skip to main content skip to footer

About Us

For 600 years, the Imperial Palace of China, also known as the Forbidden City, remained the exclusive domain of the ruling emperor and his servants. It was strictly off-limits to the rest of the common folks. A total of 24 emperors from the Ming and Qing dynasties ruled their kingdom from the comfortable confines of the city and they were not allowed to leave unless it was absolutely necessary.

As a result, the Imperial Palace summoned the best artists, musicians and chefs from all corners of the country to the palace for the emperor's enjoyment. Borrowing from the tradition and namesake, we strive to bring you the best of regional Chinese cuisines. Welcome to the Forbidden City Bistro!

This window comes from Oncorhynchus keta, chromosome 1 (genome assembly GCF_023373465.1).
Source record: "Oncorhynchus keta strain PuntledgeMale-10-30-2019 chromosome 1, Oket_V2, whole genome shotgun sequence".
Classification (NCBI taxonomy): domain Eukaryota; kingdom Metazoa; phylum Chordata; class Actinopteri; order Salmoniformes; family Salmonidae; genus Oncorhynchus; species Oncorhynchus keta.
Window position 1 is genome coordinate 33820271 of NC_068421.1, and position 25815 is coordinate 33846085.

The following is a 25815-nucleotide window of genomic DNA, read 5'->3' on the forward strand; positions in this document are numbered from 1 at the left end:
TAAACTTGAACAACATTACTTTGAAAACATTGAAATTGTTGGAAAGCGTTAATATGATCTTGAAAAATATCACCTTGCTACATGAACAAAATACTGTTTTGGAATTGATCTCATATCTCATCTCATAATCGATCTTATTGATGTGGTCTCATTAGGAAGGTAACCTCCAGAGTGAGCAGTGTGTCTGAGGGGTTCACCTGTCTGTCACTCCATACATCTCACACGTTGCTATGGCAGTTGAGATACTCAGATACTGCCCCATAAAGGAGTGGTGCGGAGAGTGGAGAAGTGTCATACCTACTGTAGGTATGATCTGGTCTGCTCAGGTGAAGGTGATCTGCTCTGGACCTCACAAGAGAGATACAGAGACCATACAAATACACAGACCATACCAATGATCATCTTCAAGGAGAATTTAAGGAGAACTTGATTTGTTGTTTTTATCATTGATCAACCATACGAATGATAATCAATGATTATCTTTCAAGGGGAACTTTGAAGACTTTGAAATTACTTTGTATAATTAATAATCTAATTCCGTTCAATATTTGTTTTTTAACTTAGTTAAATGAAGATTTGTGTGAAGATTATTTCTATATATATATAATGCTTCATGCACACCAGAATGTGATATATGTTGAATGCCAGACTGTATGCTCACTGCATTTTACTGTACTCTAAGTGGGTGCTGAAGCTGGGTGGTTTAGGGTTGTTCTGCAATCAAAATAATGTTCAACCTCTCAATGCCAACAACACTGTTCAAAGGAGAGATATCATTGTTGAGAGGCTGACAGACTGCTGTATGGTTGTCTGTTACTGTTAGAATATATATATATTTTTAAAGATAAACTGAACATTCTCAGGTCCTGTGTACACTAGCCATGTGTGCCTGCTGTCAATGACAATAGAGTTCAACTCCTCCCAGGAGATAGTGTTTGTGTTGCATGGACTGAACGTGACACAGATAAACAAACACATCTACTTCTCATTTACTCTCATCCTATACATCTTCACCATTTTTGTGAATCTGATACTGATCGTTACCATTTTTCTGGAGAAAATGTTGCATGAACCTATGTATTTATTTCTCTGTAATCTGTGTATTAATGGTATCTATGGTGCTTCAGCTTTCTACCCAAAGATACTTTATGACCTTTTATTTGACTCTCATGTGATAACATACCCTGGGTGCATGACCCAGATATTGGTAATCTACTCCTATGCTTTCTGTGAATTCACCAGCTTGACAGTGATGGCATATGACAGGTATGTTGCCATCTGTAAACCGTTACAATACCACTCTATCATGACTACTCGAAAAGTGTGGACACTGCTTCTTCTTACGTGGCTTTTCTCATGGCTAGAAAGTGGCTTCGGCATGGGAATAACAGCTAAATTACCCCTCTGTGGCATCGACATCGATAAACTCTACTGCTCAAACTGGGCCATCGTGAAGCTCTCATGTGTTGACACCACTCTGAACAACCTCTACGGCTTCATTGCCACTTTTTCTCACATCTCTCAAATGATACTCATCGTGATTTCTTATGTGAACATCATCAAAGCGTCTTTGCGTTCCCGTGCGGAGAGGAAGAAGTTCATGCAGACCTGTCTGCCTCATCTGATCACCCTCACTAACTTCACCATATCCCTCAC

Colorful, exotic, and full of enticing flavors, Malaysian cuisine is a fascinating blend of Malay, Chinese, and Indian food traditions, with Indonesian, Thai, Portuguese and Middle Eastern influences. Malaysian cuisine is also influenced by neighboring Indonesia and Thailand (their cuisines share many key ingredients) and by the 16th century Portuguese colonists of Melaka (Malacca)—on the southwestern side of the Malaysian peninsula—who brought their own preparations to the region and developed further culinary blends that have now become quintessentially Malaysian. Peranakan or Nonya cuisine combines Chinese, Malay and other influences into a unique blend. Peranakans are descendants of early Chinese migrants who settled in Penang, Malacca, Indonesia and Singapore, inter-marrying with local Malays. The old Malay word nonya (also spelled nyonya), a term of respect and affection for women of prominent social standing (part “madame” and part “auntie”), has come to refer to the cuisine of the Perakanans. Nyonya Cuisine is now acknowledged as one of the earliest examples of FUSION FOOD.